Robert Edward Kiesewetter was delivering pizza in the Edgefield Apartments area of Churchland when he was robbed. He was trying to get away when Jamal Minggia shot at him three times, according to Deputy Commonwealth's Attorney Douglas Ottinger.
Kiesewetter managed to drive to a nearby fire station, but the 50-year-old died of a gunshot wound to the chest in the April 25 shooting.
Minggia, 19, will spend the next four decades in prison for the murder and related crimes, a judge ruled Monday.
Kiesewetter worked three jobs and lived with his mother, Margaret Chipman, whom he helped support.
Chipman testified that she walks the floors at night, unable to sleep.
Defense attorney William Brown asked a detective to describe Minggia's demeanor at the time he confessed. Detective David Dempsey said that Minggia was crying and appeared to be sincere.
The prosecutor told the judge that Minggia could have been doing something productive. Instead, he said, he decided to take something that didn't belong to him.
"Mr. Kiesewetter was doing nothing but what he should have been doing, trying to make an honest living," Ottinger said.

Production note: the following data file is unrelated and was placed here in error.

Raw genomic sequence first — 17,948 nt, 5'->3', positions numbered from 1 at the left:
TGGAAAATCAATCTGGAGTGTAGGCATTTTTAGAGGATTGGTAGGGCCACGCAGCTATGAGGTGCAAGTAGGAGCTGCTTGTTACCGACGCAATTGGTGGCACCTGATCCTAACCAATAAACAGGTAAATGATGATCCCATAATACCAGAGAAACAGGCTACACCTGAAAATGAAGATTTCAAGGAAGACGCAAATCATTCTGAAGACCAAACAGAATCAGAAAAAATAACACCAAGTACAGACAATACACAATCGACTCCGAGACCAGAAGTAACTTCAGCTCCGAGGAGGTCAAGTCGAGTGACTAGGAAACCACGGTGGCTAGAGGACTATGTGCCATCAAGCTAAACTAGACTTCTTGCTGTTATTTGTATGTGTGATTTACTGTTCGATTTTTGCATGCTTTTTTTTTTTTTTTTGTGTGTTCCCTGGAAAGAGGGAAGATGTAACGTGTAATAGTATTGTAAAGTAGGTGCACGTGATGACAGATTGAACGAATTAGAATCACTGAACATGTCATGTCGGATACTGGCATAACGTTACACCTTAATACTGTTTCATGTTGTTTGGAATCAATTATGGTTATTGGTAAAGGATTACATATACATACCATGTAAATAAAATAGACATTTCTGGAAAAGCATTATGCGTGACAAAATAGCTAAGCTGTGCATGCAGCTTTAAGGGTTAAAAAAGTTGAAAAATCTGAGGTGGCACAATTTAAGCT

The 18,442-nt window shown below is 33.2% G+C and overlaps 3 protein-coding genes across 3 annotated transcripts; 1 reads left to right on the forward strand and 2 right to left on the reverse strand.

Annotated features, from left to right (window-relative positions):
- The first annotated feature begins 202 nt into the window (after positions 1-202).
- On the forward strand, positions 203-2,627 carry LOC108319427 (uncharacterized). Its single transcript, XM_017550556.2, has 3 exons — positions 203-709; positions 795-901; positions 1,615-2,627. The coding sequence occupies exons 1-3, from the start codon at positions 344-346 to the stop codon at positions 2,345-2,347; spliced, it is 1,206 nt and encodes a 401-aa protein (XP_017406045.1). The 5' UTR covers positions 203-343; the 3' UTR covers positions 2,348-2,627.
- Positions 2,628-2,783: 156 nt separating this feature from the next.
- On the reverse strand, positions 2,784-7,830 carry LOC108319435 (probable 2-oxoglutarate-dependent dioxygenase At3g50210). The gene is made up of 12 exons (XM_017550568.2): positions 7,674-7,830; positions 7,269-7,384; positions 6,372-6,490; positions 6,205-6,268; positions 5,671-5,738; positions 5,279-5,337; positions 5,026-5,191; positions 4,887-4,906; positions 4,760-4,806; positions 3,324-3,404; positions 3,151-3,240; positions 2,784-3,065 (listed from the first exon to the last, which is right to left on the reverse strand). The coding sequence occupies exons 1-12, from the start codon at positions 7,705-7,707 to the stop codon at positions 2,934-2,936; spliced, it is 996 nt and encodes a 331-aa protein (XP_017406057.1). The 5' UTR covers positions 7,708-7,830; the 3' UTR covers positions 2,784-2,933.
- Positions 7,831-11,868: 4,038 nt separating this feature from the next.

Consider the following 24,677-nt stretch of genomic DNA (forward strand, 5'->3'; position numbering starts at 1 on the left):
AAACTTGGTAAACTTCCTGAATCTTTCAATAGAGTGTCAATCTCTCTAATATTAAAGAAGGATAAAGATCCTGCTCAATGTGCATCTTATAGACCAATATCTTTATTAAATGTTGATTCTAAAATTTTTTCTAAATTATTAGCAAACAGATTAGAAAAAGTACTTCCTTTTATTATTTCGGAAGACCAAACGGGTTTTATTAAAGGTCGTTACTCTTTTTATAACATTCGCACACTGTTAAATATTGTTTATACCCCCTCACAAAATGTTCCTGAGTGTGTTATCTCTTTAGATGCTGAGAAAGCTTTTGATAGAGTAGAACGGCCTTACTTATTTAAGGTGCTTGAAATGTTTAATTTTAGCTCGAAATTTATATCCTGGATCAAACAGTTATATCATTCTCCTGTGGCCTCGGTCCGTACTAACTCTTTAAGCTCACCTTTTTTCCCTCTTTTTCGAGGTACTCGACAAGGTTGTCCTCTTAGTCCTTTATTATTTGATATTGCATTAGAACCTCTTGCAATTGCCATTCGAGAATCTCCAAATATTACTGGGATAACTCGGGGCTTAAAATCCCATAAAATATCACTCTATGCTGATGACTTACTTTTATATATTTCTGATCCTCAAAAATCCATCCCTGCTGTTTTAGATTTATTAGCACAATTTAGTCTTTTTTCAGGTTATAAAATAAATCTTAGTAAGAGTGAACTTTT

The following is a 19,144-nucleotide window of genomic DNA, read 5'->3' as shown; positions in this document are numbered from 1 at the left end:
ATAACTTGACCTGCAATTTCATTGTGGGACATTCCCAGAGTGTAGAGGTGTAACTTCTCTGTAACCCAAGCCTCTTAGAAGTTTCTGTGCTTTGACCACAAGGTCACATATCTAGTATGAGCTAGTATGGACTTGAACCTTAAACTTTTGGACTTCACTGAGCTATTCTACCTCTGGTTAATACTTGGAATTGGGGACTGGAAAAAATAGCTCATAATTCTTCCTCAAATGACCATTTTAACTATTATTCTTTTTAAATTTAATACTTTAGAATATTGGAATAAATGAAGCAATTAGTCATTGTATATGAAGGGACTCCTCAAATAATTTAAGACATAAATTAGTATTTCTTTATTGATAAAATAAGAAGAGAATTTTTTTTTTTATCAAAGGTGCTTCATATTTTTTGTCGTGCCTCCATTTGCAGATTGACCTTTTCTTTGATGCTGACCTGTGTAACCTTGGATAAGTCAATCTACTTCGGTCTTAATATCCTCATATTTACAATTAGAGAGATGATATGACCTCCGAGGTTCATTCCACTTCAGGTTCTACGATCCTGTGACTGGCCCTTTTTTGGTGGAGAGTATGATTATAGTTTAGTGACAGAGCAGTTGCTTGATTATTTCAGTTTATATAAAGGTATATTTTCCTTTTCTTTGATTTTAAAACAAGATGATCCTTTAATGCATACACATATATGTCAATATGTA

Police identified Minggia as a member of the YNIC, a Hampton Roads gang affiliated with the Crips. But there was no evidence that linked the robbery and murder to gang activity, Commonwealth's Attorney Earle Mobley has said.
The defense attorney argued that Minggia had not planned the shooting and robbery. He said Minggia thought Kiesewetter was reaching for a gun when he shot him.
In September, Minggia pleaded guilty to murder, robbery and two counts of use of a firearm. As part of a plea agreement, Ottinger said the commonwealth's attorney had agreed not to ask for more than the maximum 44 years and five months under state sentencing guidelines.
About 15 to 20 family members and friends showed up in support of Minggia. Some waited outside the small courtroom while his mother and grandmother and a handful of relatives sat in chairs behind him.
Just before sentencing, the judge said it was a sad day for friends and family on both sides.
Asked if he had anything he wanted to say before sentencing, Minggia read an apology and asked for forgiveness. He talked of his two children, whom he said he loved.
When the judge handed down 40 years on the murder count, one of Minggia's relatives erupted into loud wailing and had to be escorted out of the courtroom by deputies.
A young woman was arrested by deputies and charged with disorderly conduct after she refused to leave and then screamed obscenities in the hall, according to Lt. Karin Johnson, a spokeswoman for the Sheriff's Office.
Deputies were ordered to make sure that all the people who had come in support of Minggia left the building.
Minggia received a total sentence of 63 years on all the charges, with 19 years suspended. He will serve indeterminate probation once released.
A co-defendant, Antonio J. Smith, who was 17 when arrested, will be tried Jan. 21.